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Senior victims have friend in need, deed

Deb Pierce is the new victim advocate coordinator for the Area Agency on Aging of Pasco-Pinellas Inc.

CHERIE DIEZ | Times

Deb Pierce is the new victim advocate coordinator for the Area Agency on Aging of Pasco-Pinellas Inc.

With the month of May recognized as "Older Americans Month," the Times spoke with the new victim advocate from the Area Agency on Aging of Pasco-Pinellas Inc., who took the position at the beginning of this year.

Deb Pierce, who works out of St. Petersburg and recently competed a master's degree in gerontology, has her hands full, given the troubled economy and countless scams aimed at seniors.

Here motto: "I should do for my elder clients what they would do for themselves, when they cannot."

Here are excerpts from the interview with Pierce.

What does the Area Agency on Aging of Pasco-Pinellas Inc. do for seniors?

The agency serves seniors as both an advocate for and coordinator of services aimed at meeting a variety of their needs. Established by federal law, we partner with service providers at the local level to assess, plan, develop and fund programs to enrich the lives of all elders residing in both the Pasco and the Pinellas communities.

In 2005, we were one of three area agencies on aging in the state to receive the designation of aging and disability resource center. As an ADRC, we are the entry point for programs supported by the Florida Department of Elder Affairs in addition to providing information about resources within the Aging Services Network. All programs in the agency are designed to foster quality of life for citizens as they age and help them remain in the community.

How does the victim advocate program work to help seniors?

Aimed at helping those over the age of 60 who have been a victim of a crime, our special elder victim advocate services help area elders navigate the criminal justice system. Realizing there are times when seniors have different challenges than other age groups, we work to provide answers to their questions and help them stabilize their lives after victimization.

Examples of victim services by our advocates include crisis and supportive counseling, assistance to file complaints, courtroom orientation, transportation coordination related to the case, and assistance with completion of impact statements, restitution requests and victim compensation applications.

The area agency also has the responsibility to educate the community regarding elder abuse and to initiate programs, such as outreach and community crime forums to identify and prevent elder abuse, neglect and exploitation.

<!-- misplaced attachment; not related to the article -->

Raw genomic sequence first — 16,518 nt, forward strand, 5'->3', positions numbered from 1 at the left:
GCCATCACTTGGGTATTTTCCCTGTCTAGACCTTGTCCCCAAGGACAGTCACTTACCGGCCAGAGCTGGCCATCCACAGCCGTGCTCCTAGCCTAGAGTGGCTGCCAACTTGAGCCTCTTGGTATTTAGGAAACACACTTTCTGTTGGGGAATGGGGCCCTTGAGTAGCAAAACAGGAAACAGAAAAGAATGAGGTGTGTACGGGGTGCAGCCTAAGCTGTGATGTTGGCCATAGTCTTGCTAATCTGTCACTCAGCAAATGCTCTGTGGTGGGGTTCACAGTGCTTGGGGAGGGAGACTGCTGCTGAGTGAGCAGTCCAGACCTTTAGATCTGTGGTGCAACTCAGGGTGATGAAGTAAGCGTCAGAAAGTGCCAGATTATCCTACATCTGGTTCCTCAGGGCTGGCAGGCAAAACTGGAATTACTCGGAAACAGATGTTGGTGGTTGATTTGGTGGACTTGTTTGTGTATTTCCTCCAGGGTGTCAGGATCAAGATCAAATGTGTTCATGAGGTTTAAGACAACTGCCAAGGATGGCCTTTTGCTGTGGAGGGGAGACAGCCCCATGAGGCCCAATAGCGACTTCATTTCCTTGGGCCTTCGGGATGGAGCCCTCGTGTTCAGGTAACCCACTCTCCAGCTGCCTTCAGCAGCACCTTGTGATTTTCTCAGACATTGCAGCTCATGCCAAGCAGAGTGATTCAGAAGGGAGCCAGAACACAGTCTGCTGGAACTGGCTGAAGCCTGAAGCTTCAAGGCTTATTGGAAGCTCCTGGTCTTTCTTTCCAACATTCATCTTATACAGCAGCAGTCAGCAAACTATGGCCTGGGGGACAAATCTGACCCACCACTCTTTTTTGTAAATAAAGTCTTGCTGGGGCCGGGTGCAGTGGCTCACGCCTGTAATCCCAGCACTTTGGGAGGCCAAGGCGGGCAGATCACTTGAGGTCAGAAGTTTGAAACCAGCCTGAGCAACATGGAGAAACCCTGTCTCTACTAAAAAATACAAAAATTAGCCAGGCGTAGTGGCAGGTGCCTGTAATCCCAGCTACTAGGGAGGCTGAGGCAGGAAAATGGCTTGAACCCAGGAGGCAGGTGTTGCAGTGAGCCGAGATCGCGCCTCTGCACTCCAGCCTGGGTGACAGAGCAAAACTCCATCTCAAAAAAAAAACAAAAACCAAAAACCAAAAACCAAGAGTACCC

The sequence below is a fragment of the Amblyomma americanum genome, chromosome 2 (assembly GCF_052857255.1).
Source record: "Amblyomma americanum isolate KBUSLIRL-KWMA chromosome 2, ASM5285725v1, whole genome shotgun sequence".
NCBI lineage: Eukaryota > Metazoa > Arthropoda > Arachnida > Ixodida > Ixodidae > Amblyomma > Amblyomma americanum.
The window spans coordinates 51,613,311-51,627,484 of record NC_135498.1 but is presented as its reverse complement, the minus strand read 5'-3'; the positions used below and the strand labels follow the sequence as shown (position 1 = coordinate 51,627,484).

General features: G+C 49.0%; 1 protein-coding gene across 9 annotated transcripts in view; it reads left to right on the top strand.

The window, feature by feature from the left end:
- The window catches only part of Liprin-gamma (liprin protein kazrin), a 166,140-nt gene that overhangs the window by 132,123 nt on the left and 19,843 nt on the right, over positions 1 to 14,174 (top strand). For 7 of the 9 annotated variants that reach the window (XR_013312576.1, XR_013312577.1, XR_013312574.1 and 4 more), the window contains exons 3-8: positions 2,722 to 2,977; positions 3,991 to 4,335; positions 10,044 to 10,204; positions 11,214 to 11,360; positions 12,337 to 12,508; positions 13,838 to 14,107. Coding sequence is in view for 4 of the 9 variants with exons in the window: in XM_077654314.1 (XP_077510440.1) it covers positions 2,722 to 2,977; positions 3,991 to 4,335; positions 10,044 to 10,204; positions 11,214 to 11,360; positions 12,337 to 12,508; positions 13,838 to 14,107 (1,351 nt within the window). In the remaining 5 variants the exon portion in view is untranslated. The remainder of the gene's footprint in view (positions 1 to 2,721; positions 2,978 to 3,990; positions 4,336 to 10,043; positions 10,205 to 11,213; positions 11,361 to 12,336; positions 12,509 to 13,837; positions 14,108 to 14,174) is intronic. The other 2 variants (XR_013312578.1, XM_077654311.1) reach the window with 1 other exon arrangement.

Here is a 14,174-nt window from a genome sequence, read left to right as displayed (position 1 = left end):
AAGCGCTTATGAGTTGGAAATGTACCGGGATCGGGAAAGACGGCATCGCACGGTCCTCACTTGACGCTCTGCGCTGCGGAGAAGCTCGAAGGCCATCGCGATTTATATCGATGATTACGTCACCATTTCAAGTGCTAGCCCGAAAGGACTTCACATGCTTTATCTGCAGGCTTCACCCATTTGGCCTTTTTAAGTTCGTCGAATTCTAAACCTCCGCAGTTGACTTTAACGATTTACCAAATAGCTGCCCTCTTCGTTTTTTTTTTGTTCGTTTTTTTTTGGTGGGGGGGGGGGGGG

How many workers/volunteers work in the victim advocate program?

The elder advocate program has been in operation for the last 14 years. At the present time, there is an elder victim advocate in each county, Pasco and Pinellas. Our volunteer staff includes both university interns and retirees. This fluctuates based on their availability, averaging four each month. The safety cell phone program that refurbishes and distributes phones to elders for use as 911 safety phones depends on the support of these volunteers and donations of cell phones from the community. Volunteers are always welcome and always needed in our elder victim advocate program, as well as, other programs within the agency.

How many seniors does the victim advocate program serve on an annual basis?

Our last contract year ended on Sept. 31. In this time period we served 154 formal victims of crimes in both Pasco and Pinellas combined. Midway through this current contract year, we have impacted the lives of 84 elders. We are on target to exceed last year's service numbers. These numbers do not include the many phone calls we field for information and referral service.

What kind of issues lately has the victim advocate program faced?

Our current demographics reveal that out of the 16 different classifications of crime we track, exactly one-half of them fall in the single category of financial exploitation. It is this white-collar type of crime, often perpetrated by someone known and trusted, that can be the most difficult to face. It is very challenging for both the criminal and the civil systems of justice to process financial exploitation and seek restitution. Too often, the money is gone by the time the elder realizes they are a victim.

How can seniors reach the victim advocate program when they need assistance?

If you believe we can help an elder with their situation, please contact us with any need, big or small. The best number for anyone in our community with a question, concern or need regarding a person over the age of 60 to call is the toll-free Senior Helpline at 1-800-963-5337.

Ivan Penn can be reached at ipenn@sptimes.com or (727) 892-2332. Follow him on Twitter at www.twitter.com/consumers_edge and find Consumer's Edge on Facebook.

Elderly victims have an advocate to help them

Senior victims have friend in need, deed 05/09/10 [Last modified: Monday, May 10, 2010 8:40am]

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